The Purpose and Authority of Prophets

By Pastor David C. Forsyth:

Bible Verses Powered by RefTagger

 The prophets of both the Old and New Testaments were spokesmen for God. They had the unique privilege of speaking and revealing the will of God in both a “fore-telling” and a “forth-telling” manner.1 In fact, implicit in the very word prophecy is the idea of speaking that which cannot be known by natural means (Matt. 26:68). Many prophets were used by God to record sacred cripture, however, not all prophets were writing prophets (i.e. Abraham, Elijah, Elisha, and Agabus). Thus we conclude that the authority to write Scripture was not inherent in the office of the prophet.   

Although it was possible for prophets to speak in a non-revelatory way, and thus be in error (2 Sam. 7:3), when they spoke for God, the standard was absolute accuracy (Deut. 18:22). Typically the prophets would
preface their prophecy with a statement such as “thus says the LORD” (Ex. 8:1, 1 Ki 11:31, Is. 38:5 Acts 21:11), which notified the hearer that the prophet was speaking by direct command of God. Thus, because the prophets spoke for God, they had tremendous authority and sway over the people. This authority was subject to both abuse and Satanic manipulation, which caused God to warn the people against false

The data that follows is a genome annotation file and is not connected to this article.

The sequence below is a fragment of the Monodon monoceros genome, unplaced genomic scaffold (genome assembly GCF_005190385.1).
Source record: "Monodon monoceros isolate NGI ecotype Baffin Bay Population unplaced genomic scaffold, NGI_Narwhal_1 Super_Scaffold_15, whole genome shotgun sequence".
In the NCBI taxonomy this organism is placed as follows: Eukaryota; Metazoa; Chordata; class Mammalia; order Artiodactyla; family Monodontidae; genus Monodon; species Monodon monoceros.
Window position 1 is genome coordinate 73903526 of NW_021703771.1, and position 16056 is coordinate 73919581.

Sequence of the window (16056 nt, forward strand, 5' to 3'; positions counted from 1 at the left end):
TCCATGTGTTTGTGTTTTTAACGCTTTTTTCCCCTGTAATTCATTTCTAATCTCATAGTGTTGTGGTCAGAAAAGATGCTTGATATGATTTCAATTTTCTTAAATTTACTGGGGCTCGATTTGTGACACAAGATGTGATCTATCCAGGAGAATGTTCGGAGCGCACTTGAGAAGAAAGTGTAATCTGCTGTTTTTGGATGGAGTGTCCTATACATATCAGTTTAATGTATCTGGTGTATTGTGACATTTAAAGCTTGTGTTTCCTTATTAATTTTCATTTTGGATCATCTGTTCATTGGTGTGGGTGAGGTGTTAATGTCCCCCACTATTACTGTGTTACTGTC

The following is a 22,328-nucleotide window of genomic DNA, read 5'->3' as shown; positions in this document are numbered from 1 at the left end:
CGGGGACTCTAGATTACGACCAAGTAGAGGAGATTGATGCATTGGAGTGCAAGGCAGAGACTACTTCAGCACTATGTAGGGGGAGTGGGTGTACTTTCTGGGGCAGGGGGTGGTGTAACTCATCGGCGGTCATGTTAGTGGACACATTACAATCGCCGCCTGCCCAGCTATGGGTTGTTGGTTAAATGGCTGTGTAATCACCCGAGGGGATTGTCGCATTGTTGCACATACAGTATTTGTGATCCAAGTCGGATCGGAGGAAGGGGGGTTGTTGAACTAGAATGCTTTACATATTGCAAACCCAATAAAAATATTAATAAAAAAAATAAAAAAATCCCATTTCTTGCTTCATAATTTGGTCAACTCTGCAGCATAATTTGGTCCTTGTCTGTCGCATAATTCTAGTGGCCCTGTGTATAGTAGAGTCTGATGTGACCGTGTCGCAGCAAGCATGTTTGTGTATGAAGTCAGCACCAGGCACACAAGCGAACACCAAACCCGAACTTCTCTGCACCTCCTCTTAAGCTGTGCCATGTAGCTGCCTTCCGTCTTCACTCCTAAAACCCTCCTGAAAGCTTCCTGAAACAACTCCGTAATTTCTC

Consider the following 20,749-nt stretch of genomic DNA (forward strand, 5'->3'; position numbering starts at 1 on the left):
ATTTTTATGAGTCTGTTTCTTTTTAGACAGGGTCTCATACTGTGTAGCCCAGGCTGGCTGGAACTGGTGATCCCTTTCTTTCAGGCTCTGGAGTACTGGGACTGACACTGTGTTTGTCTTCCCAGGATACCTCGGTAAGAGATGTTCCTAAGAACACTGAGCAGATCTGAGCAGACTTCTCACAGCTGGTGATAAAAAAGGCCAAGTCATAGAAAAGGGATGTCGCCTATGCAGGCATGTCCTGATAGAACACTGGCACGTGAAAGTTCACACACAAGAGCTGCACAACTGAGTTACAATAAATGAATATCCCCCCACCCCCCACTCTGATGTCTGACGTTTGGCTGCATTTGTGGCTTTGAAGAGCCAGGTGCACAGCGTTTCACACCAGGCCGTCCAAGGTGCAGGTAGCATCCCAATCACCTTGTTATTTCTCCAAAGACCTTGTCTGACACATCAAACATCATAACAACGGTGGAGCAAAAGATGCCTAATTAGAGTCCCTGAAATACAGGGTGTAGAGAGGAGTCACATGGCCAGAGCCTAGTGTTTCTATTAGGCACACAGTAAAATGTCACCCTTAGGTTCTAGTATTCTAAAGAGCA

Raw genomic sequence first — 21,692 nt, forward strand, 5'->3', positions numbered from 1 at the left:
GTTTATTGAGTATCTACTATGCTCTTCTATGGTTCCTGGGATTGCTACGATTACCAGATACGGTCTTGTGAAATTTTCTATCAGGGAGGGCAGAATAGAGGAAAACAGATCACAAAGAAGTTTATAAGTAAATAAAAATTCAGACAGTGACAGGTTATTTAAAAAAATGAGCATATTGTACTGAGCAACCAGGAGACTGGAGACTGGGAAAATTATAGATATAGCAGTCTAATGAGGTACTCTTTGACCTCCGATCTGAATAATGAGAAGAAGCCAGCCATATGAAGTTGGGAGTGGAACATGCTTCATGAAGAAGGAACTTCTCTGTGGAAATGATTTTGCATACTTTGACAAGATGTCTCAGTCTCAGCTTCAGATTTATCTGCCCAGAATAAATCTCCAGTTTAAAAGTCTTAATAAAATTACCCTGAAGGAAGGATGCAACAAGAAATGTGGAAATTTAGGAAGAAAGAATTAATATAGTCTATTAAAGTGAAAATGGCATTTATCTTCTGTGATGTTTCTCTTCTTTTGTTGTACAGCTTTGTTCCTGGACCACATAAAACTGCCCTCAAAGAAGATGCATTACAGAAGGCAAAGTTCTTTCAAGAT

prophets, and prescribe the death penalty for those who were false prophets (Deut. 13:1-13, Jer. 28:15-17, Mk. 13:21-22, 2 Pet. 2:1).

Are NT Prophets the Same as OT Prophets?

After the close of the OT canon in approximately 432 BC we have no record of any prophets until the advent of John the Baptist (Lk. 7:26). John’s ministry was as a herald who predicted the rule of the coming Messiah (Jn. 1:23). Thus, John played an important role in linking Old and New Testament prophets (Lk. 16:16).2 Additionally, the NT makes mention of Agabus who was also a prophet. From the references to Agabus in Acts 11 & 21 we deduce that he was one of a number of resident prophets in the church at Jerusalem (Acts 11:27), Judas and Silas being others. (Acts 15:32). His ministry however, like that of other prophets, appears to have been wider than just to the church of his residence.

It is argued by some that Agabus’ prophecies regarding the Apostle Paul did not come true in exact detail, therefore he can not be a prophet equal to the OT prophets.3 In particular, the charge is leveled that in Acts 21:11 Agabus predicted that the Jews would bind Paul and deliver him into the hands of the Gentiles but in Acts 21:27-35, it is the Romans who bound Paul and took him, by force, from the Jews. In answering the charge that Agabus’ prediction failed to live up to the standard of accuracy required of OT prophecy let us examine the account of Paul’s arrest.4 First, there is nothing in Luke’s account of the event, which states that the Jews did not bind Paul. Just because the Romans bound him with chains (Acts 21:33) does not mean that the Jews had not previously bound him in some fashion. Since they were beating him after dragging him out of the Temple (Acts 21:30,32) it is in fact reasonable to assume that they had previously bound him. Secondly, in Acts 28:17, when Paul is reflecting back on the event, he says that he was delivered into the hands of the Romans, thus we conclude that Agabus’ prophecy does meet the test of accuracy demanded by the OT.